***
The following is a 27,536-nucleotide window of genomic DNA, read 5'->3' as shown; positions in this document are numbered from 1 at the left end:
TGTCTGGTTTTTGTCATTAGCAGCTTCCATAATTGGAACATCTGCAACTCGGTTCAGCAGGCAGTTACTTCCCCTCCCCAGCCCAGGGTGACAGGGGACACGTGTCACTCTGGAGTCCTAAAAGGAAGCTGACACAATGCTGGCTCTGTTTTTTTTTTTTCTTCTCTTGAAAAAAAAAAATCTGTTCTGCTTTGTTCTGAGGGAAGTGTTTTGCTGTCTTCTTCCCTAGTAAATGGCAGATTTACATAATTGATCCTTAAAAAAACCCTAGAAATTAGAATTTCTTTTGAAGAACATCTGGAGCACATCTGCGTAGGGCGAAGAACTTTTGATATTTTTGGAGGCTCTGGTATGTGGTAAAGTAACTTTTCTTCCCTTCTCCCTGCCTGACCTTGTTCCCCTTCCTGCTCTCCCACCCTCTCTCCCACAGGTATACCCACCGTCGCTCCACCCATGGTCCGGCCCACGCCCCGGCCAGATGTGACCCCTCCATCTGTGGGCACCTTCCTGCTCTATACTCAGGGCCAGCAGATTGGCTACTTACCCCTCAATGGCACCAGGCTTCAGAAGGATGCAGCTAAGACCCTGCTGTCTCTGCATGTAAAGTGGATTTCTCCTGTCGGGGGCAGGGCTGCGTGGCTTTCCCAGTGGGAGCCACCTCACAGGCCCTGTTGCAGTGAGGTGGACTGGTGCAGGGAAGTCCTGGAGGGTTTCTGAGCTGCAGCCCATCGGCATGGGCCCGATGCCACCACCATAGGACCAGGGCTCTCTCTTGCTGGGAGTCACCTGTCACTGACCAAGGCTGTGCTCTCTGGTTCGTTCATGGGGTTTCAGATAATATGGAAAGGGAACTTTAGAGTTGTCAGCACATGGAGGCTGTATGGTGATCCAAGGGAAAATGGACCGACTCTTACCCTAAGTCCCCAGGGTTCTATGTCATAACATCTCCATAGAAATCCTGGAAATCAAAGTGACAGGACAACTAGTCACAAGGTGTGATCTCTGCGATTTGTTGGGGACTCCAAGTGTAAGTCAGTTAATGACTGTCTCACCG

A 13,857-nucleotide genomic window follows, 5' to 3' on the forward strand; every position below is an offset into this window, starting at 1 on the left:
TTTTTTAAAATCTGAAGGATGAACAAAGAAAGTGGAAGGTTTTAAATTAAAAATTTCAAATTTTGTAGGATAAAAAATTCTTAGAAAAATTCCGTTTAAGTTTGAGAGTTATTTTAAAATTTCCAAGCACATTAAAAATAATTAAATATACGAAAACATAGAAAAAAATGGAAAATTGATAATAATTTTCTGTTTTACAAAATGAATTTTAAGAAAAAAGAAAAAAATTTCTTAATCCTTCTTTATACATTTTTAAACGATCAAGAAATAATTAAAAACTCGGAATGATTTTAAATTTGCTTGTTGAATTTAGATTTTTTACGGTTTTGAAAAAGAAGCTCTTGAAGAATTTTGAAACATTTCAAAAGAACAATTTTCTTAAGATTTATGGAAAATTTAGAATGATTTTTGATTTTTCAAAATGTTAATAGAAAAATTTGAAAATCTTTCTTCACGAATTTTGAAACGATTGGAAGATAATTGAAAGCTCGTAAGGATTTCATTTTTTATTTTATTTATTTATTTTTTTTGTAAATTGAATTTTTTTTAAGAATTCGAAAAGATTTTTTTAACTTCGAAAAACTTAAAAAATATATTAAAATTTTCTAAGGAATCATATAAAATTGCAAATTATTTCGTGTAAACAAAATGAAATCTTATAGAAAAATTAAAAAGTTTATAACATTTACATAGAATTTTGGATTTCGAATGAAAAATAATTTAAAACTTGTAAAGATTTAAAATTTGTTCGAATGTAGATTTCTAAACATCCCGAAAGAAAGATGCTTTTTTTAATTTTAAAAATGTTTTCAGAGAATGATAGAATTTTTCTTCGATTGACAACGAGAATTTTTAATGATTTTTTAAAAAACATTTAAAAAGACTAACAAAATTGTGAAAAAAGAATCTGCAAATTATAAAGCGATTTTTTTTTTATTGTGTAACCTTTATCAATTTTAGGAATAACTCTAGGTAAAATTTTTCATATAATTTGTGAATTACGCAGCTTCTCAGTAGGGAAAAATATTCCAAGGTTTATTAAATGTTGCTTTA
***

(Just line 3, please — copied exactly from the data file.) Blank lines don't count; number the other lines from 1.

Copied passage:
A 13,857-nucleotide genomic window follows, 5' to 3' on the forward strand; every position below is an offset into this window, starting at 1 on the left: